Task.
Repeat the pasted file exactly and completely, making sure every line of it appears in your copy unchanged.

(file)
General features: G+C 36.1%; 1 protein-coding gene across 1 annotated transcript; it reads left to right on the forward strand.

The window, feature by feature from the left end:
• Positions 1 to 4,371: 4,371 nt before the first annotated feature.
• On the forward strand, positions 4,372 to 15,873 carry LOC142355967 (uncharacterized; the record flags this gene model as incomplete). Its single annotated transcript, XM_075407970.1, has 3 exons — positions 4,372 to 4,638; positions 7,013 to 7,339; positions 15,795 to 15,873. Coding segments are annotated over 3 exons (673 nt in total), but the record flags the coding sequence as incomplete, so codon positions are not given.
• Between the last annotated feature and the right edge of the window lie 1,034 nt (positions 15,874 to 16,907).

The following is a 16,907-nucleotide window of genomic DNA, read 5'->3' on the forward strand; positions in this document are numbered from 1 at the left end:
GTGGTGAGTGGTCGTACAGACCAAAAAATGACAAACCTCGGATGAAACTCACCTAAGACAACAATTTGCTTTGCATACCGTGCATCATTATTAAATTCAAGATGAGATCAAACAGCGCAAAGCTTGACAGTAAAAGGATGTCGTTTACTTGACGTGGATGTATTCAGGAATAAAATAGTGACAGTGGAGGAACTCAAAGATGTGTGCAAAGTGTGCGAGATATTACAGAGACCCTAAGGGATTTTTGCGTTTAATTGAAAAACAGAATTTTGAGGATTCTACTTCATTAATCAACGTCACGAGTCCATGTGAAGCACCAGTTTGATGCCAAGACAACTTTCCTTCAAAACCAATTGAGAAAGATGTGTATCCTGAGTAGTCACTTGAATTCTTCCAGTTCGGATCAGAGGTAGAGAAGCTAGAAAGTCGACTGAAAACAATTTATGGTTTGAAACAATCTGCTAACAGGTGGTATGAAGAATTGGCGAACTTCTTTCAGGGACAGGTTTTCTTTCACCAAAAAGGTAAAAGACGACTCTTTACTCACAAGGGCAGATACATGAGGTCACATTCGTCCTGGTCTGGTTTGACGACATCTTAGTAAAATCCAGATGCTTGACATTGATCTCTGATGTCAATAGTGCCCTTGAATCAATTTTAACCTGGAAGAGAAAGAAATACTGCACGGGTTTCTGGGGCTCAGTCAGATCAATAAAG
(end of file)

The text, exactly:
General features: G+C 36.1%; 1 protein-coding gene across 1 annotated transcript; it reads left to right on the forward strand.

The window, feature by feature from the left end:
• Positions 1 to 4,371: 4,371 nt before the first annotated feature.
• On the forward strand, positions 4,372 to 15,873 carry LOC142355967 (uncharacterized; the record flags this gene model as incomplete). Its single annotated transcript, XM_075407970.1, has 3 exons — positions 4,372 to 4,638; positions 7,013 to 7,339; positions 15,795 to 15,873. Coding segments are annotated over 3 exons (673 nt in total), but the record flags the coding sequence as incomplete, so codon positions are not given.
• Between the last annotated feature and the right edge of the window lie 1,034 nt (positions 15,874 to 16,907).

The following is a 16,907-nucleotide window of genomic DNA, read 5'->3' on the forward strand; positions in this document are numbered from 1 at the left end:
GTGGTGAGTGGTCGTACAGACCAAAAAATGACAAACCTCGGATGAAACTCACCTAAGACAACAATTTGCTTTGCATACCGTGCATCATTATTAAATTCAAGATGAGATCAAACAGCGCAAAGCTTGACAGTAAAAGGATGTCGTTTACTTGACGTGGATGTATTCAGGAATAAAATAGTGACAGTGGAGGAACTCAAAGATGTGTGCAAAGTGTGCGAGATATTACAGAGACCCTAAGGGATTTTTGCGTTTAATTGAAAAACAGAATTTTGAGGATTCTACTTCATTAATCAACGTCACGAGTCCATGTGAAGCACCAGTTTGATGCCAAGACAACTTTCCTTCAAAACCAATTGAGAAAGATGTGTATCCTGAGTAGTCACTTGAATTCTTCCAGTTCGGATCAGAGGTAGAGAAGCTAGAAAGTCGACTGAAAACAATTTATGGTTTGAAACAATCTGCTAACAGGTGGTATGAAGAATTGGCGAACTTCTTTCAGGGACAGGTTTTCTTTCACCAAAAAGGTAAAAGACGACTCTTTACTCACAAGGGCAGATACATGAGGTCACATTCGTCCTGGTCTGGTTTGACGACATCTTAGTAAAATCCAGATGCTTGACATTGATCTCTGATGTCAATAGTGCCCTTGAATCAATTTTAACCTGGAAGAGAAAGAAATACTGCACGGGTTTCTGGGGCTCAGTCAGATCAATAAAG